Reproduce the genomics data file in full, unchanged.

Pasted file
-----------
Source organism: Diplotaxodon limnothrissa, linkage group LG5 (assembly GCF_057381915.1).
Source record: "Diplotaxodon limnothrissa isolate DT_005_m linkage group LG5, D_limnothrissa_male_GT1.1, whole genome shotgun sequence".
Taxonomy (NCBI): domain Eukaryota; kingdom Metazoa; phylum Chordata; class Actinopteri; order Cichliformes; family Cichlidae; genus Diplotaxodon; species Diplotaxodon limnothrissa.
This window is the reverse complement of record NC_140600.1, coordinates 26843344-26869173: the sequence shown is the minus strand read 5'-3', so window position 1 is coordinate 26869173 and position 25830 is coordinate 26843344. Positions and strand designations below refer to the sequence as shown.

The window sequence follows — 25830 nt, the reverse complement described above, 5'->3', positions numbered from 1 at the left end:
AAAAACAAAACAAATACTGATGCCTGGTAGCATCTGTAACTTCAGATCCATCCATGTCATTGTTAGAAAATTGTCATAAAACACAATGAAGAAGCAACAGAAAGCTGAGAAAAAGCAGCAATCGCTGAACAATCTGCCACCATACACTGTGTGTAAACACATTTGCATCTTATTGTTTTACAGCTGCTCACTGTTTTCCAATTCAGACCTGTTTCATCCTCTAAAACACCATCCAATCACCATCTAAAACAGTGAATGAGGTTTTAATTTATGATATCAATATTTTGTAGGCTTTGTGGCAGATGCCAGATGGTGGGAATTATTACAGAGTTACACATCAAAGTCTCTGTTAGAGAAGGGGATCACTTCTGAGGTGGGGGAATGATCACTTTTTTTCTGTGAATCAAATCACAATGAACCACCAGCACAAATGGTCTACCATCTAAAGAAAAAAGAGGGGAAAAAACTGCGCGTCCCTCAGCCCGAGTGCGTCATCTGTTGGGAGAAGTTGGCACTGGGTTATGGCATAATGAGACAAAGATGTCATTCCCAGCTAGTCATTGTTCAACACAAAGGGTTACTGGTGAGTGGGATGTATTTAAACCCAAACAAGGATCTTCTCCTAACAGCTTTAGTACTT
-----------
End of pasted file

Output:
Source organism: Diplotaxodon limnothrissa, linkage group LG5 (assembly GCF_057381915.1).
Source record: "Diplotaxodon limnothrissa isolate DT_005_m linkage group LG5, D_limnothrissa_male_GT1.1, whole genome shotgun sequence".
Taxonomy (NCBI): domain Eukaryota; kingdom Metazoa; phylum Chordata; class Actinopteri; order Cichliformes; family Cichlidae; genus Diplotaxodon; species Diplotaxodon limnothrissa.
This window is the reverse complement of record NC_140600.1, coordinates 26843344-26869173: the sequence shown is the minus strand read 5'-3', so window position 1 is coordinate 26869173 and position 25830 is coordinate 26843344. Positions and strand designations below refer to the sequence as shown.

The window sequence follows — 25830 nt, the reverse complement described above, 5'->3', positions numbered from 1 at the left end:
AAAAACAAAACAAATACTGATGCCTGGTAGCATCTGTAACTTCAGATCCATCCATGTCATTGTTAGAAAATTGTCATAAAACACAATGAAGAAGCAACAGAAAGCTGAGAAAAAGCAGCAATCGCTGAACAATCTGCCACCATACACTGTGTGTAAACACATTTGCATCTTATTGTTTTACAGCTGCTCACTGTTTTCCAATTCAGACCTGTTTCATCCTCTAAAACACCATCCAATCACCATCTAAAACAGTGAATGAGGTTTTAATTTATGATATCAATATTTTGTAGGCTTTGTGGCAGATGCCAGATGGTGGGAATTATTACAGAGTTACACATCAAAGTCTCTGTTAGAGAAGGGGATCACTTCTGAGGTGGGGGAATGATCACTTTTTTTCTGTGAATCAAATCACAATGAACCACCAGCACAAATGGTCTACCATCTAAAGAAAAAAGAGGGGAAAAAACTGCGCGTCCCTCAGCCCGAGTGCGTCATCTGTTGGGAGAAGTTGGCACTGGGTTATGGCATAATGAGACAAAGATGTCATTCCCAGCTAGTCATTGTTCAACACAAAGGGTTACTGGTGAGTGGGATGTATTTAAACCCAAACAAGGATCTTCTCCTAACAGCTTTAGTACTT